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Peach Tree, ‘Belle of Georgia’

Grow Your Own Fresh Fruit Trees! Imagine fresh peach pie from your own peach tree!
The ‘Belle of Georgia’ peach is spicy, sweet and juicy. It has creamy, white flesh with tinges of red and the outside has a nice scarlet blush. The flesh is very firm and the peach is highly flavored. This is a heavy-bearing, high quality peach. It is an excellent freestone peach and the freestone characteristic makes it easy to eat. ‘Belle of Georgia’ is considered a heirloom cultivar. It will ripen in August, and requires 800 chill hours. This midseason peach is vigorous and frost tolerant, a heavy bearer.

This antique variety is has long been held in the memories of southern childhoods as one of the best peaches ever eaten. The large freestone peach ripens with a slight blush. White and melting, the very sweet flesh is excellent for fresh eating and ice cream. This variety tends to bloom in mid spring with bright pink flowers. Almost all peaches are self-fertile and require no pollinators. They will set heavy crops on single trees, which need heavy and aggressive thinning early in the season for best fruit size.

The peach is the most adaptable of all fruit trees for home gardens. When planting, they should be spaced to allow a spread of 20 feet. At 3 or 4 years of age they begin to bear large crops and reach peak productivity at 8 to 12 years. Peaches need clear, hot weather during their growing season and require well-drained soil as well as a regular fertilizing program. They also require heavier pruning than any other fruit trees to maintain size and encourage new growth. Most peach varieties are self-pollinating, not requiring a second tree. Cannot tolerate extreme winter cold or late frost.

Availability

# Description Units Available Price/Unit
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Plant Details +

Height 15-25' or as pruned
Spacing 12-14'
Hardiness Zone 5-8, -10º to -20ºF
Exposure Full sun
Foliage Green
Fruit White flesh and scarlet blush
Harvest August

General Information +

Botanical: Prunus persica 'Belle of Georgia'

Family: Rosaceae

Cultivator Type: Peach, 'Belle of Georgia'

Tip: Belle of Georgia' is well adapted to the Southeast, Mid-Atlantic and some areas of the Midwest. Water regularly during first growing season to establish deep root system.

Use: White flesh, freestone peach. Firm texture & sweet, spicy flavor. Fruits, Desserts, Landscape, Trees.

Planting/Care Instructions +

Pollinator: Self-pollinating

Moisture: Average Water. Water regularly as needed.

Planting Instructions: May be planted in any well-drained soil. 1. Dig a hole large enough to encompass the roots without bending or circling. 2. Set the tree in place so the crown (part of the tree where the root meets the stem) is about 1-2 inches below the soil surface. 3. Cover with soil to the original soil surface and water thoroughly.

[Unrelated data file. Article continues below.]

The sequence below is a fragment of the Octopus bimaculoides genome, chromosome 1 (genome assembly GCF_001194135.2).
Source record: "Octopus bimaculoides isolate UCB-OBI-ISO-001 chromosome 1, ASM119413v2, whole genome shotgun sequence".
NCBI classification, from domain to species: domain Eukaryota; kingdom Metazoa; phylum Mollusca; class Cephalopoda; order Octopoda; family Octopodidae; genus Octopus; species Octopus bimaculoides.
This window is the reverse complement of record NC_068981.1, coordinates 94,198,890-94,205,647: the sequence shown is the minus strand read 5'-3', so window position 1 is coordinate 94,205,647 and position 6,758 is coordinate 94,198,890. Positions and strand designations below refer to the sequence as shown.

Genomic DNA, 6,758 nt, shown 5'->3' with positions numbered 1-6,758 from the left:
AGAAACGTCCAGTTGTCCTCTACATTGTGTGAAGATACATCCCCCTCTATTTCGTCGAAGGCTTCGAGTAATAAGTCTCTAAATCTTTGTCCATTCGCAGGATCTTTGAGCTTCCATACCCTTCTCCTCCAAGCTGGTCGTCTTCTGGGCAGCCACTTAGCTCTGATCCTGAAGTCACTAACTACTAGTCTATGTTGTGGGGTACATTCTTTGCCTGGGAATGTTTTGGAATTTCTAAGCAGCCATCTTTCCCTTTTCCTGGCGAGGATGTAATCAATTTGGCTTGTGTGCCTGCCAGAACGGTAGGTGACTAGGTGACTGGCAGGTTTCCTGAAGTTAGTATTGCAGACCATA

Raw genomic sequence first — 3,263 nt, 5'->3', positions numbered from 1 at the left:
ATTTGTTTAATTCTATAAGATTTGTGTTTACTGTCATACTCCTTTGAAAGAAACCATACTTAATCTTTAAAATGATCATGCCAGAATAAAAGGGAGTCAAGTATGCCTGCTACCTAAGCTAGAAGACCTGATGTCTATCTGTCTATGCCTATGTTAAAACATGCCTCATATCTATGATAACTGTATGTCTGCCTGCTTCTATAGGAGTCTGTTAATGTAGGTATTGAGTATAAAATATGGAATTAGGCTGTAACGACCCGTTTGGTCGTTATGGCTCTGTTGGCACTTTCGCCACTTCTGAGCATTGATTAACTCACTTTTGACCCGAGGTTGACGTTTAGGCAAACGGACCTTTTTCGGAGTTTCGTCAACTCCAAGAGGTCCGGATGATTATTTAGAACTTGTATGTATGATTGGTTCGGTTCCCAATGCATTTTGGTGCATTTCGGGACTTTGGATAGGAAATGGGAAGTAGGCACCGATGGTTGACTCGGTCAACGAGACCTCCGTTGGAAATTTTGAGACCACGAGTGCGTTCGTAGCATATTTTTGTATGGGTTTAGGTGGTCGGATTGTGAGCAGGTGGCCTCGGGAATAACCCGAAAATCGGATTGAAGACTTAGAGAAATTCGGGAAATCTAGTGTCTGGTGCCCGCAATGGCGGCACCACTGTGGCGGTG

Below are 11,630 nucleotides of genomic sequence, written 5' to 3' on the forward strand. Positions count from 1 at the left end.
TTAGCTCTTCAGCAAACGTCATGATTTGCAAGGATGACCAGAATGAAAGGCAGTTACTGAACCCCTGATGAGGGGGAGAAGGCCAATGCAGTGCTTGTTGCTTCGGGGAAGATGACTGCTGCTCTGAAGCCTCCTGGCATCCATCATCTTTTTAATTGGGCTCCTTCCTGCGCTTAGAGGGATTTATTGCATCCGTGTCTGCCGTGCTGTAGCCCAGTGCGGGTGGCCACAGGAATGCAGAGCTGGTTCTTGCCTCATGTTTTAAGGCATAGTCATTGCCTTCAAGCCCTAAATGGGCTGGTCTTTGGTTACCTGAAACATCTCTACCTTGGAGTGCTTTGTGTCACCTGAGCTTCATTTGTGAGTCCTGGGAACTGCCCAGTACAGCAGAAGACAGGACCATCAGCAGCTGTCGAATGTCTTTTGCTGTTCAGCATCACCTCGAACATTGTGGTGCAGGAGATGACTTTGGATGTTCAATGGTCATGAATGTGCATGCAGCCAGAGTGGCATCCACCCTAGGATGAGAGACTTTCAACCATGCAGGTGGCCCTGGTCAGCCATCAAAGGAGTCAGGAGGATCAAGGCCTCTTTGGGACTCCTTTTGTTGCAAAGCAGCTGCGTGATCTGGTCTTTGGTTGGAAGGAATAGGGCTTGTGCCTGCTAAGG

Fruit Tree Production: Planting Conditions: When choosing a site to plant your fruit tree(s), there are several factors to consider. 1. Consider the MATURE SIZE of the tree when picking a location and provide adequate space for the tree to mature. A good rule of thumb is to space trees ½ of their mature spread, i.e., if a tree has a mature spread of 20', plant each tree no closer than 10'. Also keep this in mind when planting near structures. 2. Fruit trees prefer full sun. Do not plant trees under other shade trees or near tall structures that will cast shade upon the tree. 3. Plant in well drained soil. Fruit trees do not like to have "wet-feet", in other words, they do not like to be in soils that drain slowly or hold water. Pollination When fruit trees produce a large spring bloom, it does not guarantee a plentiful harvest. Successful pollination must occur to produce viable seed, which leads to the development of fruit. There are several ways in which pollination can occur: some fruit trees are "self-pollinating", others are partially self-fertile and require another tree to provide pollen, usually from the same type of tree but a different variety. Pollination Tips: 1. Plant two or more varieties of the same tree. This is the most reliable way of ensuring successful fruit. This is a good idea even with trees that are self-fertile as more fruit set is likely when they are cross-pollinated. 2. Attract bees to your yard. Bees are the number one source for pollination in all fruits. 3. Avoid using insecticides. Although insecticides can benefit by killing harmful garden pests, they also can kill beneficial insects (bees) and therefore should be used only when absolutely necessary. It is NEVER recommended to use insecticides near your fruit trees when they are in bloom. Growing 1. Thin Fruit. After fruit set, if the tree has produced a large amount of fruit and when the fruits are still small, remove 20-35% of the fruits. This will allow the plant to put all of its energy into the remaining fruits, which will in turn produce larger and healthier fruit. If thinning is not done and the plant produces an over-abundance of fruit, it sometimes will throw the tree into a biennial (every other year) producer. Therefore, it is important to thin fruit when the tree produces a large amount of fruit. 2. Rake Leaves. Do not allow fruit tree leaves to fall and remain on the ground under your trees. They can produce spores that can be harmful to the fruit tree. It is important to remove the leaves in the fall before winter. 3. Pruning. Prune during late winter or early spring before the tree breaks dormancy. It is recommended to prune trees on a yearly basis. 4. Cultural Practices. In areas that mice and rabbits are a problem, wrap the trunk of the tree with a quality tree wrap. Also, avoid mechanical injury with weed-eaters and lawn mowers as damaging the bark near the base of the tree can limit fruit production, stunt growth, and in some cases lead to the death of the tree.